by Francis C. Macansantos
E, San Juan, Jr. was one illustrious young poet of the sixties, showing mastery of the medium in both Filipino and English. He has since reinvented himself as scholar of literature and culture, in America where he is based. With a Ph.D. from Harvard and professorships emeritus from several universities in the U.S., he is deemed an intellect of the first rank in literary and philosophical circles abroad. But just like Rizal, our first intellectual, San Juan is an exile, opting though to return to his country in the form of the books and articles he has written elsewhere, scholarly vessels that contain riches of insight on his motherland’s history, culture, and politics. Some who admire his poetry would prefer verse, but from his published offerings it seems as though he has hung up his lyre.
In prose, however, the rapport he has kept up with his motherland has been fervidly dynamic. Her freedom from post-colonial chains is the constant poem in this scholar’s heart. He reminds us of that other illustrious viajero, the controversial novelist, Dr. Jose Rizal.
And it is obvious that like most Filipino intellectuals, San Juan can never drop the subject of Rizal or his continuing relevance to the idea of liberation. What he does reject is the notion that we need to choose between Bonifacio and Rizal, one against and excluding the other. Indeed, he even sets aside discussion (postponed for another book, perhaps?) on Rizal’s refusal to join the revolution, preferring instead to emphasize the hero’s achievement in conceptualizing an authentic ideological guide to freedom.
In Sisa’s Vengeance, San Juan takes up and evaluates the views of practically all the major Rizal biographers and commentators, pointing out their shortcomings. He takes special exception to Under Three Flags by Benedict Anderson, whose assessment of Rizal lowers his stature as political thinker to that of a “mere moralist and novelist.” On good authority (of Jim Richardson who exposes Anderson’s numerous errors) he attacks Anderson’s “ignorance” and lack of conceptual rigor.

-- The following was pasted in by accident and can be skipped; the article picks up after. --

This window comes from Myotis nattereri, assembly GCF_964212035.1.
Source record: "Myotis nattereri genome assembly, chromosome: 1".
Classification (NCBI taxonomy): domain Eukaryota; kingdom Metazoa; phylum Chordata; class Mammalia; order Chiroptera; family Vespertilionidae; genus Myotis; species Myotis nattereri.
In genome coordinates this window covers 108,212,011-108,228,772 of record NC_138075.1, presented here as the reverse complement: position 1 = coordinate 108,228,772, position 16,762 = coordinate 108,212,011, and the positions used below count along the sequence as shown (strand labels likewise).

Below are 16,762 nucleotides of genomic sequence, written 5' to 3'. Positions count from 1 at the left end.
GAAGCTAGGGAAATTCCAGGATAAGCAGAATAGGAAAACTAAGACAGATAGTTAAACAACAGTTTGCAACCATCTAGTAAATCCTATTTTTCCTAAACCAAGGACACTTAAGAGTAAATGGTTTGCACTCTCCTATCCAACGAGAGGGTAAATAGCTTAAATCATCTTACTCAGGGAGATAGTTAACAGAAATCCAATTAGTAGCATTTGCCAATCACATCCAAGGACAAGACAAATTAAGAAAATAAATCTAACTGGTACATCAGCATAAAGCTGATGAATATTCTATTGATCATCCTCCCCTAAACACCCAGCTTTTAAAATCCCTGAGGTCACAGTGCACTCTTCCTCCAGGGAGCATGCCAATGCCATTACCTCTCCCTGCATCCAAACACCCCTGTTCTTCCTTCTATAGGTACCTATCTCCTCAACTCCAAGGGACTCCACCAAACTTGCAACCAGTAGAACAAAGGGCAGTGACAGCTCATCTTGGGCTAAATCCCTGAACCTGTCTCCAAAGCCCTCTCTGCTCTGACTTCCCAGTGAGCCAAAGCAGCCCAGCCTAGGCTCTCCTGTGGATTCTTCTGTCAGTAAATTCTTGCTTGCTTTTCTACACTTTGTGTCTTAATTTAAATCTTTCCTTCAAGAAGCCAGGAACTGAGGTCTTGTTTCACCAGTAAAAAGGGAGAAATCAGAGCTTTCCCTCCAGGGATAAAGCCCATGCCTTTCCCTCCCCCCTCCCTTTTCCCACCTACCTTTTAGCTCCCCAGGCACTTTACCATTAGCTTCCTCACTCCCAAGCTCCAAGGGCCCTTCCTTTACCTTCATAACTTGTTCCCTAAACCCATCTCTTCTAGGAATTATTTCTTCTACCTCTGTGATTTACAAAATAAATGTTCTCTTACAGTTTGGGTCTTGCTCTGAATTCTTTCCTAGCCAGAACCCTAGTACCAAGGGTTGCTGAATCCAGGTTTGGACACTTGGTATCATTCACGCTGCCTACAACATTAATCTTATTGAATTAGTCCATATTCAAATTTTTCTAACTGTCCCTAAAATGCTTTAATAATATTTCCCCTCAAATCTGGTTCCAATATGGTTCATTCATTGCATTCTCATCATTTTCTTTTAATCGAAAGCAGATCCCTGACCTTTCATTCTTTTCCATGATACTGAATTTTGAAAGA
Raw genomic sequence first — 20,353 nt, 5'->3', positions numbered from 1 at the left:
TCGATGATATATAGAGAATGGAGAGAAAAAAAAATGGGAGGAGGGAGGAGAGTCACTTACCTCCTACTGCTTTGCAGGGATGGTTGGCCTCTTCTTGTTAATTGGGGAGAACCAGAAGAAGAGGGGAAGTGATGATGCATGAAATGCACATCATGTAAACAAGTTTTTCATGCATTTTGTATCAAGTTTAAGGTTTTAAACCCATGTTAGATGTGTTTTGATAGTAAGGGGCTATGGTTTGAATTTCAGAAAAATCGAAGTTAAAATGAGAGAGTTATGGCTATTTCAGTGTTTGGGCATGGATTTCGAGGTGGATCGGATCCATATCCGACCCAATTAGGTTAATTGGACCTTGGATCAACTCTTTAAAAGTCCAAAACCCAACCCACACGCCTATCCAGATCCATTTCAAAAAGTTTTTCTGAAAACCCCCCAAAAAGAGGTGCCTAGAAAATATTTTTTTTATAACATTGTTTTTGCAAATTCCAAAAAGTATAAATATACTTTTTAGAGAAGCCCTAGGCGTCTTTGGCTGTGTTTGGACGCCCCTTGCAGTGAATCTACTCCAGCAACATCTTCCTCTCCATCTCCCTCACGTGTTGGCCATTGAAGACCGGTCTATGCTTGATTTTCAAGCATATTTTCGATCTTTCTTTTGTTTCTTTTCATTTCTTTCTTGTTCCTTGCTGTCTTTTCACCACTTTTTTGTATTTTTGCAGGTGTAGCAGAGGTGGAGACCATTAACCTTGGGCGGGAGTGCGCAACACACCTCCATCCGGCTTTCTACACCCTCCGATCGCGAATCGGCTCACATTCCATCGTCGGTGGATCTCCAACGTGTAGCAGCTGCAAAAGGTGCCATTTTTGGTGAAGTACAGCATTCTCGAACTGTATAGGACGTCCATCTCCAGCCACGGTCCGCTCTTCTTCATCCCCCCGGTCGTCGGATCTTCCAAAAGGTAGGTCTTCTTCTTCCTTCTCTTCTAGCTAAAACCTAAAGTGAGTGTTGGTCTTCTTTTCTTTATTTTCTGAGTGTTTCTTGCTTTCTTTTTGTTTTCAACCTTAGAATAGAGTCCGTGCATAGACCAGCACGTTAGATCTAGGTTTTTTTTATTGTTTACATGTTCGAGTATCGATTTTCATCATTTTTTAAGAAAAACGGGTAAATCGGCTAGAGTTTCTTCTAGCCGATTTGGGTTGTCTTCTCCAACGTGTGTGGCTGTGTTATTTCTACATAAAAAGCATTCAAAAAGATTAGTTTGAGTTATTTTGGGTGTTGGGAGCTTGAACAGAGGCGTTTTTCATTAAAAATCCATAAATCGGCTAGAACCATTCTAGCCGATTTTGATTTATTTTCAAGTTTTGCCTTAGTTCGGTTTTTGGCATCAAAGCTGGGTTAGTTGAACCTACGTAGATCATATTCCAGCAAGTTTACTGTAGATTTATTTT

But it is only towards the later chapters of Sisa’s Vengeance that San Juan fully discloses his main theme (and to most of his macho countrymen a startling one): that the proof of his authenticity as revolutionary is his principled belief in and his fervent advocacy of women’s rights.
It comes to light in the book’s latter chapters that for San Juan, the cause of women’s liberation is the sine qua non to any authentic movement for human liberation. An authentic vision of social change requires a profound understanding and staunch espousal of the cause for women’s rights.
Media has tended to present Rizal as a fickle playboy with a girl in every port. Such popular representations flatter the self-image of Filipino machos. But San Juan’s sensitively scrupulous view yields to us a more respectful, even at times diffident man in love—often a victim of heartbreak, all despite Maximo Viola’s account of Rizal’s presumed encounter with a Viennese woman of the streets.(Rizal, in fact, was actively involved in the rehabilitation of sex workers.)
Rizal idolized his mother who was an exceptionally gifted and cultured person, and he was made aware by his studies in London of Morga’s Sucesos ,of the high social status of women of the Philippine islands before the Spanish conquest. It was in London in the midst of his research on Morga that he wrote—upon the request of M.H. del Pilar—his rightly famous letter (written in Tagalog) to the women of Malolos proclaiming their right to education and their duty transmit their learning to their children.
Apart from these women, his mother, and those whom he was linked with amorously, Rizal had other—albeit imaginary—women: Maria Clara, Sisa, Juli, Doña Consolacion, Salome, and others—the women of his novels. Sisa, especially, is central to San Juan’s meditation on Rizal’s character, as it is she who embodies the victimization of women and of the motherland. After establishing the necessary link between the patriarchal system and all oppressive (because profit-oriented) systems, San Juan adroitly transforms Rizal’s arguably feminist position into a fulcrum to elevate and authenticate his revolutionary status.
Indeed, San Juan’s readings of Rizal’s literary works recommend themselves directly to students and scholars of literature. Sisa’s Vengeance provides a plethora of insights into Rizalian texts that are a fitting reward for any reader who has plowed through the rather difficult–often specialized—prose. Such oases, or epiphanies (pun intended) are surely traces of a poetic sensibility.
Francis C. Macansantos is a Baguio-based writer,who writes poetry, essays and fiction in English and Chabacano, his native language. He is a Palanca award winner and an NCCA Writers Prize awardee. His latest book, Balsa: Poemas Chabacano, was recently launched at Ateneo de Zamboanga, where he received the Most Outstanding Alumnus of the Year award in December 2011.